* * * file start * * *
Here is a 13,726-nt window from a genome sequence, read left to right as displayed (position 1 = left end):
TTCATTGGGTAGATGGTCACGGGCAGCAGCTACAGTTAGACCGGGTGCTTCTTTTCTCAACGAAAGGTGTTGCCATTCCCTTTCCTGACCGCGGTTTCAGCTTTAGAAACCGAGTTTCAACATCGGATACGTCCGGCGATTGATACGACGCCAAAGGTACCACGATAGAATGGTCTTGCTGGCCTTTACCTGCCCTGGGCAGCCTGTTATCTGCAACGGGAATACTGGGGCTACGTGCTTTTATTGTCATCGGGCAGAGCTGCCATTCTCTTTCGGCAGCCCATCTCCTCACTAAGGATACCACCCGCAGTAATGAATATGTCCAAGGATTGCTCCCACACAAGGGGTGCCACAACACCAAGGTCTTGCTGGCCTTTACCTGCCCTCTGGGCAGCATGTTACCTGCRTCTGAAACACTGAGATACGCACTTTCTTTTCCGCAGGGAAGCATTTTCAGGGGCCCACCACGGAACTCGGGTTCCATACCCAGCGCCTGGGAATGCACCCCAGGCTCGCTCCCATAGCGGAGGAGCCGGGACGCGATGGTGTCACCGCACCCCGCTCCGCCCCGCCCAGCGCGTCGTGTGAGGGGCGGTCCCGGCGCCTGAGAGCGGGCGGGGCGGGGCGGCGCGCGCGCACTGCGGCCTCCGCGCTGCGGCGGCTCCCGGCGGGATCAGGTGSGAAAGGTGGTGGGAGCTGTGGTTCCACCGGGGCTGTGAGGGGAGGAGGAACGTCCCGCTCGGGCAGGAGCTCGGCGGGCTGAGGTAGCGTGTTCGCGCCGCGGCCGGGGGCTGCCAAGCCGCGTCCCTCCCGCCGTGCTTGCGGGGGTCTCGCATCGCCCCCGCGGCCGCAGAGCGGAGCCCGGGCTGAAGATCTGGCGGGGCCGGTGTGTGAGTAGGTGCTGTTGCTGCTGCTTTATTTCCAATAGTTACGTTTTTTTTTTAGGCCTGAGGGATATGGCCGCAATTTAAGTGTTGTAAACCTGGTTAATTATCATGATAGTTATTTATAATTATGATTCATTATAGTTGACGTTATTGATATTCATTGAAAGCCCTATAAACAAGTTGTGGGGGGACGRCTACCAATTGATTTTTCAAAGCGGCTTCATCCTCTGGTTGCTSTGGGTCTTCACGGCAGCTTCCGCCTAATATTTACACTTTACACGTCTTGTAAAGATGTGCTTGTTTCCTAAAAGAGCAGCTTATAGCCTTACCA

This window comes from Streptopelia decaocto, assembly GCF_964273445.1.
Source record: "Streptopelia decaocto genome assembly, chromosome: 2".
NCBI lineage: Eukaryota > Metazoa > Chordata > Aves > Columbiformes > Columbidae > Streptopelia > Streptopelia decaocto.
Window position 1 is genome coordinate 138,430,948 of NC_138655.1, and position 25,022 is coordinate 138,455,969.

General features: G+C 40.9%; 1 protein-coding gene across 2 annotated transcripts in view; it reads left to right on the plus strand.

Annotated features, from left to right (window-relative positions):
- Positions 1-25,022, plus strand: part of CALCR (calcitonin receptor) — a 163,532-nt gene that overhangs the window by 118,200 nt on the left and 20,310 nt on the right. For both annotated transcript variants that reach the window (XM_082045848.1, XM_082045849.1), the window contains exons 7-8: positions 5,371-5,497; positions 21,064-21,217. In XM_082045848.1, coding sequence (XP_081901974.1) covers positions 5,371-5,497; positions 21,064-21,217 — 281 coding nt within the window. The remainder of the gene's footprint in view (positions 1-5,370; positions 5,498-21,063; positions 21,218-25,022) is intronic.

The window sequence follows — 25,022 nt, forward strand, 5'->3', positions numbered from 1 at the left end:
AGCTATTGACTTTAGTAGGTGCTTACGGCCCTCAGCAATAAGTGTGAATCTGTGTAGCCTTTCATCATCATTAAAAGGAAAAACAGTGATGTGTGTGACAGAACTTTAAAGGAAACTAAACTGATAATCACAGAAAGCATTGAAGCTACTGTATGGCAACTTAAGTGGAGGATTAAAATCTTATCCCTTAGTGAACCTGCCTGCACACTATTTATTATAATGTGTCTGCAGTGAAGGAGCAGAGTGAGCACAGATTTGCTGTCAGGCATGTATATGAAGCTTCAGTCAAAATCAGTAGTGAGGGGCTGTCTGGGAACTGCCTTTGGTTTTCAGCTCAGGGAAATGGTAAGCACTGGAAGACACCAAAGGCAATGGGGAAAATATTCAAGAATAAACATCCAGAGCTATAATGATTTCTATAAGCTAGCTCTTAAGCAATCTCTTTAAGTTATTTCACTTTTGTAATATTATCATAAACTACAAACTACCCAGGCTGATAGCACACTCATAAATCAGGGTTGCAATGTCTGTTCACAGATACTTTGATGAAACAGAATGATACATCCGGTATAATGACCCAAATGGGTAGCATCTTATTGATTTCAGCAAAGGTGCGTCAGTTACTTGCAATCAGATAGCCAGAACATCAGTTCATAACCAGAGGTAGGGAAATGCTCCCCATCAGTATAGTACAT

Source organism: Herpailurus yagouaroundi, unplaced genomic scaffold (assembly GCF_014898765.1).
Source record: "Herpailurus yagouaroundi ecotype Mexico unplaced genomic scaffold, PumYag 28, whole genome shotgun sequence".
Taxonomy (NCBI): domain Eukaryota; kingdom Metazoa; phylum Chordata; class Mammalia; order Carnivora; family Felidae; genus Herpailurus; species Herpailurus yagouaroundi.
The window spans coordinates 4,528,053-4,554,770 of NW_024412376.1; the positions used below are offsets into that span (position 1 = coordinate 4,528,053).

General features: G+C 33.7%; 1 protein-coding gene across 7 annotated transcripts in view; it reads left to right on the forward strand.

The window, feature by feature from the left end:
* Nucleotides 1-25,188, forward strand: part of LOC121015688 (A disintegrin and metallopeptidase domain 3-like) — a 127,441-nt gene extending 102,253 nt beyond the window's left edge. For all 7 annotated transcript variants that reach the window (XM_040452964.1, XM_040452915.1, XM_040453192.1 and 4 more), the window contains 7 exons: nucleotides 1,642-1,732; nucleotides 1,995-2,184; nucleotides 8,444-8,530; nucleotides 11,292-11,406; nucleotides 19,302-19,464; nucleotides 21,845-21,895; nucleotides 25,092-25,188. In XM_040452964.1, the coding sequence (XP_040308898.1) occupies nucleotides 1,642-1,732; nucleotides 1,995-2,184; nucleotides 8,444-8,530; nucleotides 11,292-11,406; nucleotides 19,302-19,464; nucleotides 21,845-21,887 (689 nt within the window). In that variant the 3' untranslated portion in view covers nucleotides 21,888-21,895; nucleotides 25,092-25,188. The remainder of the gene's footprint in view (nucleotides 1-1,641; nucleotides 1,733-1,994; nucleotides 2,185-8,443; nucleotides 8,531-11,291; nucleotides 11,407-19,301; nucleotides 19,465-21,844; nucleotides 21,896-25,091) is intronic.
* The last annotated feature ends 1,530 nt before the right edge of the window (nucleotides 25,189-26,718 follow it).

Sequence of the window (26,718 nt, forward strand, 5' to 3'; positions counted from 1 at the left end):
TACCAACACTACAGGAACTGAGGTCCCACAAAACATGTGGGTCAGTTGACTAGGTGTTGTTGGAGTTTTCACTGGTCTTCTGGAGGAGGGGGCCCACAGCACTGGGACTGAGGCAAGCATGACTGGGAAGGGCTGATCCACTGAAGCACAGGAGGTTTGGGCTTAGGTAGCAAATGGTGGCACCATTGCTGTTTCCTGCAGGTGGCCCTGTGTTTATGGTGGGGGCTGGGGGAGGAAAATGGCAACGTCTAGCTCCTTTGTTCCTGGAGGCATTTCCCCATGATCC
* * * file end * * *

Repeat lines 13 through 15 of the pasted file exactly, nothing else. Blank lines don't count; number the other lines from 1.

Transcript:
Source record: "Herpailurus yagouaroundi ecotype Mexico unplaced genomic scaffold, PumYag 28, whole genome shotgun sequence".
Taxonomy (NCBI): domain Eukaryota; kingdom Metazoa; phylum Chordata; class Mammalia; order Carnivora; family Felidae; genus Herpailurus; species Herpailurus yagouaroundi.
The window spans coordinates 4,528,053-4,554,770 of NW_024412376.1; the positions used below are offsets into that span (position 1 = coordinate 4,528,053).